The Gdansk Declaration of the XIth Congress of FEAMC

The Gdansk Declaration of the XIth Congress of the European Federation of Catholic Medical Associations

Conscious of the trust placed in us as physicians and defenders of life, of the progress in medical knowledge and technologies, and of the ever better understanding gained into the physical, psychological, educational, spiritual, religious and existential needs of our patients and our society,

  • while aware of the dangers of ethical relativism and of moral permissiveness around us and in our midst;
  • in view of ongoing debates over the permissibility of abortion, euthanasia, the use of human embryos for research and so-called therapeutic purposes, human cloning, the creation of human-animal hybrid embryos, contraceptive and sterilization procedures and artificial reproductive technologies;
  • faced with the silent assumption that those carrying out the above procedures will be doctors;

authorized by the Christian traditions and ethos of European and world medicine, in dialogue with all doctors who believe in the dignity and freedom of the human being,

  1. We affirm that ethical norms and principles precede enacted laws and should influence their contents in accordance with natural law and the teaching of the Church.
  2. We affirm that in making decision on the medical treatment of the patients who place in us so great a trust, we should be guided above all by our conscience. Moral evaluation of medical practice must not be based upon superficial opinions or passing trends but on the sensitivity of a conscience formed according to objective ethical norms common to all people and consistently defended by the Church.
  3. In order to guarantee the freedom of practice of the profession, we have to uphold the right to conscientious objection
  4. We believe that one of the basic demands made of doctors should be ongoing personal development in both practical know-how and in moral stature.
  5. The special vocation of the doctor to serve the life and health of others requires a clear formulation of the principles of an objective and universal ethics.
  6. We affirm that the source and basis for all ethical norms is the inalienable dignity of the human person throughout the course of his or her life – from conception to natural death.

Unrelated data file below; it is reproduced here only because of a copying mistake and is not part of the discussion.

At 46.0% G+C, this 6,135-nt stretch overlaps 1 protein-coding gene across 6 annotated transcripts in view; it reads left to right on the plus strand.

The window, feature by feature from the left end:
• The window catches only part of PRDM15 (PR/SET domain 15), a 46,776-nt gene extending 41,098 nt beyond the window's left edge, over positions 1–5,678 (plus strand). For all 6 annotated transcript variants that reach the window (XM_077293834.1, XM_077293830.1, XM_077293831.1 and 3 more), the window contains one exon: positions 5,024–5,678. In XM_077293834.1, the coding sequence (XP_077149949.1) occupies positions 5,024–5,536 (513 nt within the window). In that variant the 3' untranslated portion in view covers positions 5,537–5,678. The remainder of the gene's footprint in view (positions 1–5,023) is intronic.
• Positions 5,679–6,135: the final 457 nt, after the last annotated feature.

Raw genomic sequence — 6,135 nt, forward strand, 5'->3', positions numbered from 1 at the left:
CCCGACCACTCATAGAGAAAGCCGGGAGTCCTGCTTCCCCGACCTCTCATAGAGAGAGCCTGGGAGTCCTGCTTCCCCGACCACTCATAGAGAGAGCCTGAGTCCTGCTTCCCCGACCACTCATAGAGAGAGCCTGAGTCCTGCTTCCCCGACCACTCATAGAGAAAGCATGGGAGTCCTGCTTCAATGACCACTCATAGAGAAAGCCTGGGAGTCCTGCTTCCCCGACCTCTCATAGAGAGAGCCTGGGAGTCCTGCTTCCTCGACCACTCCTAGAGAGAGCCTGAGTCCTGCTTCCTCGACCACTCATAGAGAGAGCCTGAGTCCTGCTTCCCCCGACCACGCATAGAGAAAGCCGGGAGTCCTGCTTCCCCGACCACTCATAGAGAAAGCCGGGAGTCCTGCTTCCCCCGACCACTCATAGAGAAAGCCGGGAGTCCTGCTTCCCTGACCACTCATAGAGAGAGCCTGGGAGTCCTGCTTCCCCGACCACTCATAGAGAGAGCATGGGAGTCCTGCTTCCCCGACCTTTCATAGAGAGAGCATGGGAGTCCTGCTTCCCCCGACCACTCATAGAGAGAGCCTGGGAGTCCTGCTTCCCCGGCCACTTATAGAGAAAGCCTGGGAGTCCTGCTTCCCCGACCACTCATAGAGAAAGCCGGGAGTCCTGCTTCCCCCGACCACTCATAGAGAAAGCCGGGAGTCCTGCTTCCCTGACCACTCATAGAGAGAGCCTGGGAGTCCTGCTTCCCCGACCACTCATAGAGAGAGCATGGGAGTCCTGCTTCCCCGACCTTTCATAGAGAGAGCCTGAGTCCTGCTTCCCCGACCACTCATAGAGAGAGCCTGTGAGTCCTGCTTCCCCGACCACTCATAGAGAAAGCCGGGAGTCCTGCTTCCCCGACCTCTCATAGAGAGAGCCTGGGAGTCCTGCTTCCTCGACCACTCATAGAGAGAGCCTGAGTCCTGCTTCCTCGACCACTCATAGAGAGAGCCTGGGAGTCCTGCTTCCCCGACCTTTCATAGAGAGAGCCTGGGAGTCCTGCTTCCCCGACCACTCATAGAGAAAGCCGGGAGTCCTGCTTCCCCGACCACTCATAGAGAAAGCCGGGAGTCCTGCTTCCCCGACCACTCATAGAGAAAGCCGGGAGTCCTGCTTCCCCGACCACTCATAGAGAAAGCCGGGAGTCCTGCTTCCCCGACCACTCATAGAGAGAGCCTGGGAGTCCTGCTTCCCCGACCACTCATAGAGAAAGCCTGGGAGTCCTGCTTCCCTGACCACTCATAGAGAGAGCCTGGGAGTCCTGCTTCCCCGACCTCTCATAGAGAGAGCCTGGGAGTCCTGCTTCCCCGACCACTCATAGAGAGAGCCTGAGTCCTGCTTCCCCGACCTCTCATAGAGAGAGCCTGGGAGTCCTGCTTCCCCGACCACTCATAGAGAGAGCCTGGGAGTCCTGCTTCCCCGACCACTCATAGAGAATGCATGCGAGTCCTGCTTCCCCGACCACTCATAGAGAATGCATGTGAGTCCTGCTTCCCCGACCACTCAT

7. Just as human dignity requires the protection of human life, it also demands special concern for its initial phases and respect for human procreation and sexuality.
  8. We promote activities which permits the protection of patients from procedures that violate their human dignity:
    • Decisively rejecting euthanasia, we support the development of palliative medicine;
    • Refusing to agree to abortion, we aim to ensure proper all-round care for the family and the sick child both before and after birth;
    • We choose the treatment of the underlying causes of infertility and not successive techniques of artificial reproduction;
    • We support the development of research into the use of stem cells taken from adults and umbilical cord blood, rejecting the use of human embryos for this purpose.
  9. We affirm and emphasize that medical practice with respect to matters as genetic manipulation and the end of life has to be realized without intentional loss of human life.
  10. We want to protect our children and young people from neglect, abuse and other threats to their health and dignity. We have to ensure proper education for all aspects of life.
  11. Aware of the number of people in our midst who are subject to abject poverty or under threats caused by misfortune, we uphold the tradition of the freedom of physicians to offer humanitarian and charitable aid, especially in neglected areas of the world, on the basis of principles and criteria lying beyond economics.
  12. Taking into account the responsibility doctors carry for the health and life of patients, we are convinced that medicine must be practiced in dignified conditions, which are due both to patients and to doctors, and we consistently affirm that in our activities the good of patients should have priority over other obligations.

Signed by:

Prof. Josef Marek (in substitution signed by Dr Francois Blin), President of the XI Congress of the European Federation of Catholic Medical Associations

Dr Anna Gręziak, President of the Catholic Association of Polish Doctors

Dr Hans Stevens, Secretary of the European Federation of Catholic Medical Associations